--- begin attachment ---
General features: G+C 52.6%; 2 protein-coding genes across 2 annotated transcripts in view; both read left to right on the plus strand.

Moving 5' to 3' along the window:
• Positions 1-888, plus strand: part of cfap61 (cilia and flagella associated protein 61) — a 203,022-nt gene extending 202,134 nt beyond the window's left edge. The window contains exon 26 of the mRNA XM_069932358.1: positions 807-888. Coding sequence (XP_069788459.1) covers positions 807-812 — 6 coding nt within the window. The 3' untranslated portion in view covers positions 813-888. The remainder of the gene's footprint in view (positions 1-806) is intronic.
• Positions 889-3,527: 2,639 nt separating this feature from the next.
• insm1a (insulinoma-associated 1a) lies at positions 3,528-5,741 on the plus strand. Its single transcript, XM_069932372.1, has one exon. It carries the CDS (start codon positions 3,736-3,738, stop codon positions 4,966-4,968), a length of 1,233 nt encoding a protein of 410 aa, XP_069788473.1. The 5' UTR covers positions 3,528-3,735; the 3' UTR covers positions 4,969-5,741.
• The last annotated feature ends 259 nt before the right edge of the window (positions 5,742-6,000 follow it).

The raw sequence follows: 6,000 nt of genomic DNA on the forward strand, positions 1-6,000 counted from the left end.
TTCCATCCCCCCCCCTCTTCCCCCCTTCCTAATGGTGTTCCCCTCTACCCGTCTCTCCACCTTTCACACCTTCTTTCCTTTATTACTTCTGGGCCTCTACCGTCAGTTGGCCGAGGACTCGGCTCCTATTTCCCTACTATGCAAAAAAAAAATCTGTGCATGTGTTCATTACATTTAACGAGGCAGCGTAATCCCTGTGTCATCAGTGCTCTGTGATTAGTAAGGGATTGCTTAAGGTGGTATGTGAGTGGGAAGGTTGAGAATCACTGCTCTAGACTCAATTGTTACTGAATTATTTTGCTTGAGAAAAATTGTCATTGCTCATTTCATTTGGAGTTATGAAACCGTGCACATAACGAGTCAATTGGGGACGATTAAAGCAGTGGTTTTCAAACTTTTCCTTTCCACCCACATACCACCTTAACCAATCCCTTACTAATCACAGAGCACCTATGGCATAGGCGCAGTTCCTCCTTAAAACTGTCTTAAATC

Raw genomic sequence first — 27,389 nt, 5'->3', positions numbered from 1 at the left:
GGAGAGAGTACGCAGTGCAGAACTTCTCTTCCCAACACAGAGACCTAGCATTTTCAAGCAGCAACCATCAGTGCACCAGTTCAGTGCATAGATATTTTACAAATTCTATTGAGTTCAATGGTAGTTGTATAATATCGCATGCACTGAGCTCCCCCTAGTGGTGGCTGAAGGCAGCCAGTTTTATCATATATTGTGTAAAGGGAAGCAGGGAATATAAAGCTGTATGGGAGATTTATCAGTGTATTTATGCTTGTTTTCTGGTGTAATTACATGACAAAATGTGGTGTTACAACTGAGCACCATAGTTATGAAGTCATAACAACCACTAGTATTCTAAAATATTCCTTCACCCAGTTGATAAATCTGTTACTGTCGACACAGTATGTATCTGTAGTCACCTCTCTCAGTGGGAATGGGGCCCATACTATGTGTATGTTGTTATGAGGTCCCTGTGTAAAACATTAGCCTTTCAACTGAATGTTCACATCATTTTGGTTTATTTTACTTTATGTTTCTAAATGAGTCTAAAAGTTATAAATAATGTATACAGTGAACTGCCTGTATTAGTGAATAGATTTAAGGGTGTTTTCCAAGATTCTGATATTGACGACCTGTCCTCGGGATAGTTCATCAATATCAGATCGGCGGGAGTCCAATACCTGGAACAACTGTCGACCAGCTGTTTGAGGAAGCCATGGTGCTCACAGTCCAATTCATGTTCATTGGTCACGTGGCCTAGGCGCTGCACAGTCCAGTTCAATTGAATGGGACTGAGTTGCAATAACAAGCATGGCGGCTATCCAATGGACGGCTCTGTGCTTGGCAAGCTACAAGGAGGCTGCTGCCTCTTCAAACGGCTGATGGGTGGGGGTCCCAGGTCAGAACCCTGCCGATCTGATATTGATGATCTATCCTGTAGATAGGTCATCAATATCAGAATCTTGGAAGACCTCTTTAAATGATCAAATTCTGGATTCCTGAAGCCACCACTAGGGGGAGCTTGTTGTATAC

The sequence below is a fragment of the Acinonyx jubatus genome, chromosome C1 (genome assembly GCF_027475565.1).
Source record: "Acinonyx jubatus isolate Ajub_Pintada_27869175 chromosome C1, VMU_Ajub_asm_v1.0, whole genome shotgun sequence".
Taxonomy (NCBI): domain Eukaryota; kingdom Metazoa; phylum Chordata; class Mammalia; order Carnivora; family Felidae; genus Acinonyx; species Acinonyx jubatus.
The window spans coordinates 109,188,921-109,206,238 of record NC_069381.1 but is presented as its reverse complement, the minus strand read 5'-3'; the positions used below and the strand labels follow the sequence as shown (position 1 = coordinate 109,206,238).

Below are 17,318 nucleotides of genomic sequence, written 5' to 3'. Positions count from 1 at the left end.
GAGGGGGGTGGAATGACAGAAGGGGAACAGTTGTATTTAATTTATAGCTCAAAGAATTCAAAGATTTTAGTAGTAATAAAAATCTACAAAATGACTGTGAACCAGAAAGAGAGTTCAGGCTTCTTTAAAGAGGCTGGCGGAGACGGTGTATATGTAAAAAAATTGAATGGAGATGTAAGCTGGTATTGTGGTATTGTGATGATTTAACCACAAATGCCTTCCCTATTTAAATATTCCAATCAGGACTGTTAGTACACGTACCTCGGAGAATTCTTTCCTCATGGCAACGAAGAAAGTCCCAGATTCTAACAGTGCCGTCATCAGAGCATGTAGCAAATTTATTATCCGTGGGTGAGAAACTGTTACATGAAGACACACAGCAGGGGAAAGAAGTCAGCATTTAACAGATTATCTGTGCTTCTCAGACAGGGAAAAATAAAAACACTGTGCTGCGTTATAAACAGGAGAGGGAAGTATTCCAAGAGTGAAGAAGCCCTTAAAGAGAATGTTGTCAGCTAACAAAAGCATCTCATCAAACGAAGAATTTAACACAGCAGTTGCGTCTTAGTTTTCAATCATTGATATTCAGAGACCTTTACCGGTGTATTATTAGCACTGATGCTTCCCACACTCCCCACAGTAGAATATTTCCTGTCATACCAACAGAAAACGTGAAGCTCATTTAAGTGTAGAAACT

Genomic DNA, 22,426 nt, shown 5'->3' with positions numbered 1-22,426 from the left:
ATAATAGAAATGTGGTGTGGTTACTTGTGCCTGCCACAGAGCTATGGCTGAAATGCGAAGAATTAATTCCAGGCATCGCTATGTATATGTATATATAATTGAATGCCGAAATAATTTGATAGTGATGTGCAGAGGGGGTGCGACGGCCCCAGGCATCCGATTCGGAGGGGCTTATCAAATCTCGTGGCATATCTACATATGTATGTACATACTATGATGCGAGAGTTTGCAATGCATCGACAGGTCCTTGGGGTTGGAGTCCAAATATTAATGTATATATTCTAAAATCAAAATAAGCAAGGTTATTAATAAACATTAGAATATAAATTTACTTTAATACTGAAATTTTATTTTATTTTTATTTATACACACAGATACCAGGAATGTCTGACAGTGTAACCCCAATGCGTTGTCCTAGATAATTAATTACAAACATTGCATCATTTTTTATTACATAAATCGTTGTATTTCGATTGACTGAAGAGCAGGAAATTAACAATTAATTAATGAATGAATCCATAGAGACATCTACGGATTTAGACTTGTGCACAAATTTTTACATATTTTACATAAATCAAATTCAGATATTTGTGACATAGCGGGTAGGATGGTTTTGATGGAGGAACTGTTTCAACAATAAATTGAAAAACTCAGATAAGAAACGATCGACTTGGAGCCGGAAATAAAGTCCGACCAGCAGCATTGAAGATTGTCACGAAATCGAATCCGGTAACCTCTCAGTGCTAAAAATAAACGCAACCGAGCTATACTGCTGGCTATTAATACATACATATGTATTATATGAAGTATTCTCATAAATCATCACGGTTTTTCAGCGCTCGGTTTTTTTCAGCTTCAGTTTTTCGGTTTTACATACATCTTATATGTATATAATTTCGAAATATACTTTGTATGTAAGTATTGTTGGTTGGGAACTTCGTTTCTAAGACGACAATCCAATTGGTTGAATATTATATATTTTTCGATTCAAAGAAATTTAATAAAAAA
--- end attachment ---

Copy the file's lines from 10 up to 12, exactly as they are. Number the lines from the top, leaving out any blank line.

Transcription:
GGAGAGAGTACGCAGTGCAGAACTTCTCTTCCCAACACAGAGACCTAGCATTTTCAAGCAGCAACCATCAGTGCACCAGTTCAGTGCATAGATATTTTACAAATTCTATTGAGTTCAATGGTAGTTGTATAATATCGCATGCACTGAGCTCCCCCTAGTGGTGGCTGAAGGCAGCCAGTTTTATCATATATTGTGTAAAGGGAAGCAGGGAATATAAAGCTGTATGGGAGATTTATCAGTGTATTTATGCTTGTTTTCTGGTGTAATTACATGACAAAATGTGGTGTTACAACTGAGCACCATAGTTATGAAGTCATAACAACCACTAGTATTCTAAAATATTCCTTCACCCAGTTGATAAATCTGTTACTGTCGACACAGTATGTATCTGTAGTCACCTCTCTCAGTGGGAATGGGGCCCATACTATGTGTATGTTGTTATGAGGTCCCTGTGTAAAACATTAGCCTTTCAACTGAATGTTCACATCATTTTGGTTTATTTTACTTTATGTTTCTAAATGAGTCTAAAAGTTATAAATAATGTATACAGTGAACTGCCTGTATTAGTGAATAGATTTAAGGGTGTTTTCCAAGATTCTGATATTGACGACCTGTCCTCGGGATAGTTCATCAATATCAGATCGGCGGGAGTCCAATACCTGGAACAACTGTCGACCAGCTGTTTGAGGAAGCCATGGTGCTCACAGTCCAATTCATGTTCATTGGTCACGTGGCCTAGGCGCTGCACAGTCCAGTTCAATTGAATGGGACTGAGTTGCAATAACAAGCATGGCGGCTATCCAATGGACGGCTCTGTGCTTGGCAAGCTACAAGGAGGCTGCTGCCTCTTCAAACGGCTGATGGGTGGGGGTCCCAGGTCAGAACCCTGCCGATCTGATATTGATGATCTATCCTGTAGATAGGTCATCAATATCAGAATCTTGGAAGACCTCTTTAAATGATCAAATTCTGGATTCCTGAAGCCACCACTAGGGGGAGCTTGTTGTATAC

The sequence below is a fragment of the Acinonyx jubatus genome, chromosome C1 (genome assembly GCF_027475565.1).
Source record: "Acinonyx jubatus isolate Ajub_Pintada_27869175 chromosome C1, VMU_Ajub_asm_v1.0, whole genome shotgun sequence".